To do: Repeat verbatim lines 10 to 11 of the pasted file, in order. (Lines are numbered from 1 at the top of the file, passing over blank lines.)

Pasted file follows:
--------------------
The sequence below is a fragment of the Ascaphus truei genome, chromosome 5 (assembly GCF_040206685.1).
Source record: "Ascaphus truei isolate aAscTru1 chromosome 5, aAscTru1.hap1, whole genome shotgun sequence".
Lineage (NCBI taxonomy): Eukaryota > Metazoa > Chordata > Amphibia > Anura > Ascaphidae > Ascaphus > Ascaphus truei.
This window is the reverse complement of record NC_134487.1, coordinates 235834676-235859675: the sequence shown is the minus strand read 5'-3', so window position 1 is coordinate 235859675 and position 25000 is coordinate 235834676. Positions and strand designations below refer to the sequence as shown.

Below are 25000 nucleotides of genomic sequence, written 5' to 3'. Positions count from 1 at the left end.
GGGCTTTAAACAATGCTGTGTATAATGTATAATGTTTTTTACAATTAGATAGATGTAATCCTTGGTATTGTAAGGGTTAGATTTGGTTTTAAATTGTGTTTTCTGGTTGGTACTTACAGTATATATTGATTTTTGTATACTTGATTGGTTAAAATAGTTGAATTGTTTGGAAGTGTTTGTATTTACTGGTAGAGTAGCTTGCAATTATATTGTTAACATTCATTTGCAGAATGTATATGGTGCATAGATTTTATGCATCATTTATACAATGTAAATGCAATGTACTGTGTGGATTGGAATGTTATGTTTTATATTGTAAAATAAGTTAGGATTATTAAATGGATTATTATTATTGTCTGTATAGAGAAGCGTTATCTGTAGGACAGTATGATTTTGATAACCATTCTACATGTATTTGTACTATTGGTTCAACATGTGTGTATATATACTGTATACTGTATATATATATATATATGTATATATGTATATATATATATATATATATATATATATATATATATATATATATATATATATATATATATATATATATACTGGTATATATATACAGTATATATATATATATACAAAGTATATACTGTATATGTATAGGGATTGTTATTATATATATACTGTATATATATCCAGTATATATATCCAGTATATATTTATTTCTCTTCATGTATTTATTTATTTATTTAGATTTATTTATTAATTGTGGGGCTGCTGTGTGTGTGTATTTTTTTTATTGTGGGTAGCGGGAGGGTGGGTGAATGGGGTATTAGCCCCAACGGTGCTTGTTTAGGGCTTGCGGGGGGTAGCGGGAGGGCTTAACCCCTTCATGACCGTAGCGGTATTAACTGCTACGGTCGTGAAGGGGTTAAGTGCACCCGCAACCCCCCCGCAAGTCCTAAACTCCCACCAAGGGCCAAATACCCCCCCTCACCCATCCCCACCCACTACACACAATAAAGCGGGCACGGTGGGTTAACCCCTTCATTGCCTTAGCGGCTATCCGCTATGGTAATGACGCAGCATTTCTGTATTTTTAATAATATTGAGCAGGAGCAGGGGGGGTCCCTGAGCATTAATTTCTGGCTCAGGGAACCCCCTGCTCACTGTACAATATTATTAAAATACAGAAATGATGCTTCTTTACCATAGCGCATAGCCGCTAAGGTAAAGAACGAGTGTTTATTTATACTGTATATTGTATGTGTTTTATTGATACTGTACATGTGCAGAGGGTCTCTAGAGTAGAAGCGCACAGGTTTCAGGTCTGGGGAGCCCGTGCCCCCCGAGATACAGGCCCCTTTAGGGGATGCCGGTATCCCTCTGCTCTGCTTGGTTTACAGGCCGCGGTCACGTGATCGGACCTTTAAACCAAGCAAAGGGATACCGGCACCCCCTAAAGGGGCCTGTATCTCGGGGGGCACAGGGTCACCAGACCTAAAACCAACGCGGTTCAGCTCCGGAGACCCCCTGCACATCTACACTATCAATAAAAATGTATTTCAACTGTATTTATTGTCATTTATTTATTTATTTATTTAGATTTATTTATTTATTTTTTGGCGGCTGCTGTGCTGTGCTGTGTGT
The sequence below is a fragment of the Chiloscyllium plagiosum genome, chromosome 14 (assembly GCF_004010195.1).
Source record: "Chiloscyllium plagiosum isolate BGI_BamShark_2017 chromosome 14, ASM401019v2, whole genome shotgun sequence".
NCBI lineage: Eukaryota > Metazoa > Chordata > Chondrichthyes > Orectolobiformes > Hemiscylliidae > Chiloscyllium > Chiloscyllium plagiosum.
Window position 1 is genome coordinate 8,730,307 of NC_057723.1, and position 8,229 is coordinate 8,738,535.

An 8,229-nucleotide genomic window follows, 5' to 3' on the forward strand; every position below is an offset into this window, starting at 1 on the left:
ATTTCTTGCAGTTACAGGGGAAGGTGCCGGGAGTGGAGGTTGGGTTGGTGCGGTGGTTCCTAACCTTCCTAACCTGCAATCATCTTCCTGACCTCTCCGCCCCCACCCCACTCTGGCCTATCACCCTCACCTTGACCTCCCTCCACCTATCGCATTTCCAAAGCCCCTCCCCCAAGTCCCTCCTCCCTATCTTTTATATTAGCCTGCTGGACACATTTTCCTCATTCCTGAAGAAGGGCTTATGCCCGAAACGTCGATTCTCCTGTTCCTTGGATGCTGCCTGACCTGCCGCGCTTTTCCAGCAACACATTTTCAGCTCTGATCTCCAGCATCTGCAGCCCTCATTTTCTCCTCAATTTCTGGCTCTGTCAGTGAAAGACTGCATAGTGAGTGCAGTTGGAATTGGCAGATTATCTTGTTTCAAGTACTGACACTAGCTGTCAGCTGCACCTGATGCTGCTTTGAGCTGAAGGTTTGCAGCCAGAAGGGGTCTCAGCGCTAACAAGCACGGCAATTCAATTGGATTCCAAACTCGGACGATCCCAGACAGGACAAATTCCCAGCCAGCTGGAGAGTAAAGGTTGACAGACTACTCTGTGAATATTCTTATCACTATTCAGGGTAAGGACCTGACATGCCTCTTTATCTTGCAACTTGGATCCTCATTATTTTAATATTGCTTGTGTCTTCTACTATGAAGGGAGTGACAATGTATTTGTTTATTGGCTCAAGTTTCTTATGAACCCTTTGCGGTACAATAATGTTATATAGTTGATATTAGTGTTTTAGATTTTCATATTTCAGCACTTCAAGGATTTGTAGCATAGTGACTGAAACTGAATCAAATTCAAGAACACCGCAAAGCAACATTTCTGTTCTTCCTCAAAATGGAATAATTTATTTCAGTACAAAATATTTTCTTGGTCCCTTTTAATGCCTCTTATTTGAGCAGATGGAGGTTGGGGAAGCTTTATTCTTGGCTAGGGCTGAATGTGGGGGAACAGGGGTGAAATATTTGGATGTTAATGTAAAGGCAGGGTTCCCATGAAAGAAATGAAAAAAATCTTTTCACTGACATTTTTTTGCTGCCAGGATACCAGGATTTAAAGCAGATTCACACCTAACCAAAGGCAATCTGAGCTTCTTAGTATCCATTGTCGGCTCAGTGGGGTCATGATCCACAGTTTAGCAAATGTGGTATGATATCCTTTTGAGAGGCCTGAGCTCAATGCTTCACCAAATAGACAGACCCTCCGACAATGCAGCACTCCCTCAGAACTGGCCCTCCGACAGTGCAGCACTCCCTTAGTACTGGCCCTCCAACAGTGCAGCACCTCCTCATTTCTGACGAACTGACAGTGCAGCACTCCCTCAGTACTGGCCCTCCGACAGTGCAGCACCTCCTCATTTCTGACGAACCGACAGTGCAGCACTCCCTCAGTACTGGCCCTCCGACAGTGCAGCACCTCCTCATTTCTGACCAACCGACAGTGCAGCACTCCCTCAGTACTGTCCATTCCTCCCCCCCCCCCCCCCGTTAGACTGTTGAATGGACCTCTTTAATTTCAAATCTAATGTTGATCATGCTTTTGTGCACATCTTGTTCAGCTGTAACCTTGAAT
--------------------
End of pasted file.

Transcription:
Window position 1 is genome coordinate 8,730,307 of NC_057723.1, and position 8,229 is coordinate 8,738,535.

An 8,229-nucleotide genomic window follows, 5' to 3' on the forward strand; every position below is an offset into this window, starting at 1 on the left: